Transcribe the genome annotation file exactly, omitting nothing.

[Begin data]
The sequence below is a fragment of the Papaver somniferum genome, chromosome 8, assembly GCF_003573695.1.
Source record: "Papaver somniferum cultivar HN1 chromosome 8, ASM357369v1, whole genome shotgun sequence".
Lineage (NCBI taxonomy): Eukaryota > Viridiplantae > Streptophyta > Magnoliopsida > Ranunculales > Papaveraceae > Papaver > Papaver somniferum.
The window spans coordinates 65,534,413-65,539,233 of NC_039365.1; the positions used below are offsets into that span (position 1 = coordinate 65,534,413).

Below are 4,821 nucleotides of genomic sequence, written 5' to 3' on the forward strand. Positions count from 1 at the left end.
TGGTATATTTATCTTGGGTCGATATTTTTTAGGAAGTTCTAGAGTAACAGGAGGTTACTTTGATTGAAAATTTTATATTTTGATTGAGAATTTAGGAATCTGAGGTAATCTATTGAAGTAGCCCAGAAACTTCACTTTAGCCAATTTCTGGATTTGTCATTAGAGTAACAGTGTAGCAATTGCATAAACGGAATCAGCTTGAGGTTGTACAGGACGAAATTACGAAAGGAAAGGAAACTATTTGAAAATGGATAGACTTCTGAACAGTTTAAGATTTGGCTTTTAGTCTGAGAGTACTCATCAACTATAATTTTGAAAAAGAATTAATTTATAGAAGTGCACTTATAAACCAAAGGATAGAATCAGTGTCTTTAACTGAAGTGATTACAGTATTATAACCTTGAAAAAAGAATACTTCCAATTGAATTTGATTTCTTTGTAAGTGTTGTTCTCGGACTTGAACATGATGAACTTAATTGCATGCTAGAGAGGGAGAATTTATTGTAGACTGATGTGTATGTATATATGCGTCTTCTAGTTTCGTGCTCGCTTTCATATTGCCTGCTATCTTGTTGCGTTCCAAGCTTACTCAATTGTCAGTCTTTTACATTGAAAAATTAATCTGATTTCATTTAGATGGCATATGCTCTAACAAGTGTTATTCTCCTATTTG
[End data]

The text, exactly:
The sequence below is a fragment of the Papaver somniferum genome, chromosome 8, assembly GCF_003573695.1.
Source record: "Papaver somniferum cultivar HN1 chromosome 8, ASM357369v1, whole genome shotgun sequence".
Lineage (NCBI taxonomy): Eukaryota > Viridiplantae > Streptophyta > Magnoliopsida > Ranunculales > Papaveraceae > Papaver > Papaver somniferum.
The window spans coordinates 65,534,413-65,539,233 of NC_039365.1; the positions used below are offsets into that span (position 1 = coordinate 65,534,413).

Below are 4,821 nucleotides of genomic sequence, written 5' to 3' on the forward strand. Positions count from 1 at the left end.
TGGTATATTTATCTTGGGTCGATATTTTTTAGGAAGTTCTAGAGTAACAGGAGGTTACTTTGATTGAAAATTTTATATTTTGATTGAGAATTTAGGAATCTGAGGTAATCTATTGAAGTAGCCCAGAAACTTCACTTTAGCCAATTTCTGGATTTGTCATTAGAGTAACAGTGTAGCAATTGCATAAACGGAATCAGCTTGAGGTTGTACAGGACGAAATTACGAAAGGAAAGGAAACTATTTGAAAATGGATAGACTTCTGAACAGTTTAAGATTTGGCTTTTAGTCTGAGAGTACTCATCAACTATAATTTTGAAAAAGAATTAATTTATAGAAGTGCACTTATAAACCAAAGGATAGAATCAGTGTCTTTAACTGAAGTGATTACAGTATTATAACCTTGAAAAAAGAATACTTCCAATTGAATTTGATTTCTTTGTAAGTGTTGTTCTCGGACTTGAACATGATGAACTTAATTGCATGCTAGAGAGGGAGAATTTATTGTAGACTGATGTGTATGTATATATGCGTCTTCTAGTTTCGTGCTCGCTTTCATATTGCCTGCTATCTTGTTGCGTTCCAAGCTTACTCAATTGTCAGTCTTTTACATTGAAAAATTAATCTGATTTCATTTAGATGGCATATGCTCTAACAAGTGTTATTCTCCTATTTG